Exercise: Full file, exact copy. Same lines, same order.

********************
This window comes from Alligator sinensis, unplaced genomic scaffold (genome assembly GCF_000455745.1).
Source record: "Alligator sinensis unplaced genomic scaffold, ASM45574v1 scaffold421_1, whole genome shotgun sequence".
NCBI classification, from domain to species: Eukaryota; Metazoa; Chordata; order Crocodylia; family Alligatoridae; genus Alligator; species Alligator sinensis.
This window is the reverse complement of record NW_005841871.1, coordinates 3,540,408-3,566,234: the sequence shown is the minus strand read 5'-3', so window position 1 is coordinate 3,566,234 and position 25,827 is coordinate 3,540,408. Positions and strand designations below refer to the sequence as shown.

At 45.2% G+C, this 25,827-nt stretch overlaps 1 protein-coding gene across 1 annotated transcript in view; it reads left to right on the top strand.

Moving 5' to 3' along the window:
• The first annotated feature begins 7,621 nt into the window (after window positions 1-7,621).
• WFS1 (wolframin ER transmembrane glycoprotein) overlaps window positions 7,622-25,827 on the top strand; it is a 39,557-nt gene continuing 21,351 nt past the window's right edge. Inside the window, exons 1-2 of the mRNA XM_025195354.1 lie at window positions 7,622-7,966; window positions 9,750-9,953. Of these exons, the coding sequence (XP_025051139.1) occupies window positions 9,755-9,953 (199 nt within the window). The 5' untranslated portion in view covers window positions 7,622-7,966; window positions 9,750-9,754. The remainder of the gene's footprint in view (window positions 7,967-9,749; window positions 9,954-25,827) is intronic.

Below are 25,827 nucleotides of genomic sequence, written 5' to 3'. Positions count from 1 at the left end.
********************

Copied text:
This window comes from Alligator sinensis, unplaced genomic scaffold (genome assembly GCF_000455745.1).
Source record: "Alligator sinensis unplaced genomic scaffold, ASM45574v1 scaffold421_1, whole genome shotgun sequence".
NCBI classification, from domain to species: Eukaryota; Metazoa; Chordata; order Crocodylia; family Alligatoridae; genus Alligator; species Alligator sinensis.
This window is the reverse complement of record NW_005841871.1, coordinates 3,540,408-3,566,234: the sequence shown is the minus strand read 5'-3', so window position 1 is coordinate 3,566,234 and position 25,827 is coordinate 3,540,408. Positions and strand designations below refer to the sequence as shown.

At 45.2% G+C, this 25,827-nt stretch overlaps 1 protein-coding gene across 1 annotated transcript in view; it reads left to right on the top strand.

Moving 5' to 3' along the window:
• The first annotated feature begins 7,621 nt into the window (after window positions 1-7,621).
• WFS1 (wolframin ER transmembrane glycoprotein) overlaps window positions 7,622-25,827 on the top strand; it is a 39,557-nt gene continuing 21,351 nt past the window's right edge. Inside the window, exons 1-2 of the mRNA XM_025195354.1 lie at window positions 7,622-7,966; window positions 9,750-9,953. Of these exons, the coding sequence (XP_025051139.1) occupies window positions 9,755-9,953 (199 nt within the window). The 5' untranslated portion in view covers window positions 7,622-7,966; window positions 9,750-9,754. The remainder of the gene's footprint in view (window positions 7,967-9,749; window positions 9,954-25,827) is intronic.

Below are 25,827 nucleotides of genomic sequence, written 5' to 3'. Positions count from 1 at the left end.